From Dust Review
Game: From Dust
Developer: Ubisoft Montpellier
Available on: PC, Xbox 360, PlayStation 3 (Xbox 360 Version Reviewed)
Taking cues from “tribal” God games such as Populous and Black & White, From Dust puts players in control of a prehistoric world and its people. However, unlike previous examples of the genre, From Dust does not allow the player to reign over civilization. Instead, it gives players power over the land itself, letting them manipulate the land and sea in the hopes of giving the tiny tribespeople a safe place to live. Tsunamis, volcanoes and bush fires threaten the human villages, and it’s up to the player to transform the landscape so that the people survive.
STORY: The game follows a nameless nomadic tribe making their way between various islands in search of home and enlightenment. Scattered throughout the world are totems, some of which hold the key to long-lost knowledge which the tribe must gain if they are to survive the onslaught of the elements. At the beginning of the game, the tribe invoke the power of The Breath, a god who has power over the environment, and ask for its help in guiding them through the hostile land.
As The Breath, you are responsible for leading the people through the world, and shaping it for them so that it can support life. Able to suck up and hold quantities of various elements (water, earth, lava and some plants), The Breath can mould the landscape and summon the tribespeople to the totems. As the tribespeople gain knowledge and reproduce, The Breath grows stronger.
GRAPHICS: From Dust is an absolutely stunning game. The textures of the different elements are richly coloured and beautifully textured, and the water especially will make you want to go swimming. The Breath appears as a tube of light which skims over the landscape smoothly, regardless of how rough the terrain is. When it sucks up the elements, the substance in question appears in a swirling ball above The Breath, which can then be trickled slowly down into place. As you would hope, different elements fall in different ways. Whilst water splashes down into a puddle, earth forms a shifting pile, and lava solidifies quickly.
The behaviour of the different elements makes the world feel solid and dynamic, a feeling amplified by the fact that the world changes as each level progresses. The tribal villages grow and develop, with mushroom-like pods springing up from the ground, and strings of flags stretching from village to village. Although the earth is initially barren, if you introduce water, it begins to grow green and lush, sprouting foliage and palm trees. Whilst the tribespeople themselves look very much alike, this doesn’t matter as you will spend much of the game with the camera suspended so far above them that they rarely appear bigger than ants.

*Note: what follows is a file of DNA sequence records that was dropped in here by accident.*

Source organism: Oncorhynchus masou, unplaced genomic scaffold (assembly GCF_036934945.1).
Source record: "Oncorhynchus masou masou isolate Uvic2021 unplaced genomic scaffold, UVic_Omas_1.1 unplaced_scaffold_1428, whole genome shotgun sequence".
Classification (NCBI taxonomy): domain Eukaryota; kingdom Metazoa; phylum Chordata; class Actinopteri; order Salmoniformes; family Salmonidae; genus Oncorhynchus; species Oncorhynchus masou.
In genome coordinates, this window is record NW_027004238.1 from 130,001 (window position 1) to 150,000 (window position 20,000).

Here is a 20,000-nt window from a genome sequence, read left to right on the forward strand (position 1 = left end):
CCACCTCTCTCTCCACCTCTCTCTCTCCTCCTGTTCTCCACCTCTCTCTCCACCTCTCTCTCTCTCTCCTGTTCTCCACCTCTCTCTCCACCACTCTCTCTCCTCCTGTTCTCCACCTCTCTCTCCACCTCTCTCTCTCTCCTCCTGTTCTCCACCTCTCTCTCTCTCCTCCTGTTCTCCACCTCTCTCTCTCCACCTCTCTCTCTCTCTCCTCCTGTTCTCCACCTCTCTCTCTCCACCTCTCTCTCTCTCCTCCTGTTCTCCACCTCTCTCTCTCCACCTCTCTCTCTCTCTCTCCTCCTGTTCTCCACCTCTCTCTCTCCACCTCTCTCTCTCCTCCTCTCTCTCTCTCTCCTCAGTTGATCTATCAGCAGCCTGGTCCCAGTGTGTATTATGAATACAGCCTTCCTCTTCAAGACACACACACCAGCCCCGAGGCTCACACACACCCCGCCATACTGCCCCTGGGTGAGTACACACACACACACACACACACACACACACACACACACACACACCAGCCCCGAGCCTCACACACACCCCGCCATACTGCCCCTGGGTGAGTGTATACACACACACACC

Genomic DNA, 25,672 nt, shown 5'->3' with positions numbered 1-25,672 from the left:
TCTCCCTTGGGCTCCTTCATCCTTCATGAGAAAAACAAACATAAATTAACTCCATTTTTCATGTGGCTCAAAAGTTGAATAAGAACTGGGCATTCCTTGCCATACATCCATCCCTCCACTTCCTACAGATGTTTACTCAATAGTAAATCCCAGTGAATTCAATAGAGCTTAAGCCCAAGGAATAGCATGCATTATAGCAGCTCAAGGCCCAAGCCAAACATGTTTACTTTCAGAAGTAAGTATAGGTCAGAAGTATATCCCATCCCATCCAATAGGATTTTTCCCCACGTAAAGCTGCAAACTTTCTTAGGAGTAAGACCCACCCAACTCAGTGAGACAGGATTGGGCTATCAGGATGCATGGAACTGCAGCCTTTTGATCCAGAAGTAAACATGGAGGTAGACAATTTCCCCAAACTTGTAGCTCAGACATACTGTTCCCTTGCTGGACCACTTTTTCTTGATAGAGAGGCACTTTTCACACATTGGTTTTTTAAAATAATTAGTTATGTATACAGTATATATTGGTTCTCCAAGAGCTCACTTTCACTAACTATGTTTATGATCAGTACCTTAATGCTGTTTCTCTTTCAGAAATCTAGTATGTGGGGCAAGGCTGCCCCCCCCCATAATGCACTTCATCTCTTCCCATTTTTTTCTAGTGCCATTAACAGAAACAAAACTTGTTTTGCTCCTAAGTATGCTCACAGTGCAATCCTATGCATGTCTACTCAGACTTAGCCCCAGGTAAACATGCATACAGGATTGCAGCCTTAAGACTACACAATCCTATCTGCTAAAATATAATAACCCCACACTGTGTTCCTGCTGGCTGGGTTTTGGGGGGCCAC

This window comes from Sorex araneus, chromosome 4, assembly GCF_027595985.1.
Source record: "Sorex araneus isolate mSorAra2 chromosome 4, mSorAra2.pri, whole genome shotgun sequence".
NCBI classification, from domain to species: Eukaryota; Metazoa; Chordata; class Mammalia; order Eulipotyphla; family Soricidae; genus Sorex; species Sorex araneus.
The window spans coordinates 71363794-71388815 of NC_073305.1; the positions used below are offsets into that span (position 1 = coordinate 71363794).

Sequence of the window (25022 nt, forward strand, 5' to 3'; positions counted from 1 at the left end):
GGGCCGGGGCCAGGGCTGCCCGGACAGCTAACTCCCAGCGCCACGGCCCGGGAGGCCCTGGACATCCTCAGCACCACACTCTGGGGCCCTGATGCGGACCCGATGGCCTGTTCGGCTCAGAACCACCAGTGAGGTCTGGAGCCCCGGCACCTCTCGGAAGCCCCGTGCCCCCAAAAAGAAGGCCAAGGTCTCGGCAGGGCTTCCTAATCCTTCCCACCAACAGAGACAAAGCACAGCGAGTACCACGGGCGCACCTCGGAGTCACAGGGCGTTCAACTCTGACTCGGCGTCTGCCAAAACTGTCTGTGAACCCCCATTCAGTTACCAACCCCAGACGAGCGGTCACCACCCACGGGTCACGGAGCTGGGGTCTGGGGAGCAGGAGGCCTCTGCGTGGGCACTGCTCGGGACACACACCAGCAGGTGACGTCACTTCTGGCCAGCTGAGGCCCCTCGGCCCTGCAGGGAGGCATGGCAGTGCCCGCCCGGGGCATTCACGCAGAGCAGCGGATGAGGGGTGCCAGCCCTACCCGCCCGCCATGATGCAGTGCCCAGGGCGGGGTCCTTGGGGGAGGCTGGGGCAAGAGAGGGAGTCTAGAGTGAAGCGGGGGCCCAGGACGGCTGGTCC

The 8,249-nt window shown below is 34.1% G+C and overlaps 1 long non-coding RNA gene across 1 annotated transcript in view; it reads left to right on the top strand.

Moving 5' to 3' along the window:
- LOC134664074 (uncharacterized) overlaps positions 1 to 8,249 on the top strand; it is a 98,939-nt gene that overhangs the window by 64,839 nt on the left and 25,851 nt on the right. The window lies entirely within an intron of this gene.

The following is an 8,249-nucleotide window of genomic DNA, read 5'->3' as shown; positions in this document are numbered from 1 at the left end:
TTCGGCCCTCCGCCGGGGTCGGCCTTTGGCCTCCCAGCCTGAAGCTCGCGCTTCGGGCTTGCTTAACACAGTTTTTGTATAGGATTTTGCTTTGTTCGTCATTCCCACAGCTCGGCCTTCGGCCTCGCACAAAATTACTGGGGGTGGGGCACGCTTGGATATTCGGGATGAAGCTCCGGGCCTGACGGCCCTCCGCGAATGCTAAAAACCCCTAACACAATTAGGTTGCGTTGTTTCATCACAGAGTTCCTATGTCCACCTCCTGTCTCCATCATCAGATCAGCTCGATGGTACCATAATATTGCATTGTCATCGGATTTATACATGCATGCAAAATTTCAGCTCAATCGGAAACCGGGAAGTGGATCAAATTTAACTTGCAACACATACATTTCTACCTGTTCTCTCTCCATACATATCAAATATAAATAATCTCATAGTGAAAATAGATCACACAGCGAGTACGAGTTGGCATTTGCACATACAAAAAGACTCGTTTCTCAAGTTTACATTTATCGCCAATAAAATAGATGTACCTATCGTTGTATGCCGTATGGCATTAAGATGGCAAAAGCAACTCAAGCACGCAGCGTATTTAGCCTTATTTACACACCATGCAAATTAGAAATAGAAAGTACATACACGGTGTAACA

SOUND: The sound design in From Dust is nothing revolutionary, and if you’ve played anything remotely similar than the tribal instruments will sound instantly familiar. The tribespeople mumble made-up words, and scream in terror when their villages are threatened by various natural disasters. As the settlements grow, you’ll start to hear the introduction of more instruments, which is a nice touch, but the sound is only ever a backdrop to the spectacular graphics.
GAMEPLAY: The simplicity of From Dust’s premise and control scheme belies a deceptively tricky strategy puzzler that lurks within. The first few levels are gentle, easing you into the beautiful world with some simple tasks. At first, all you’re able to do is suck up quantities of earth and water, and transfer them to other areas of the landscape in order to create land bridges and dry areas for the tribespeople to navigate and build upon. But as you guide the tribespeople to more totems, you obtain more powers, and you’ll eventually be able to change the properties of water, increase the capacity and speed of The Breath, and cause the evaporation of all liquid on the map.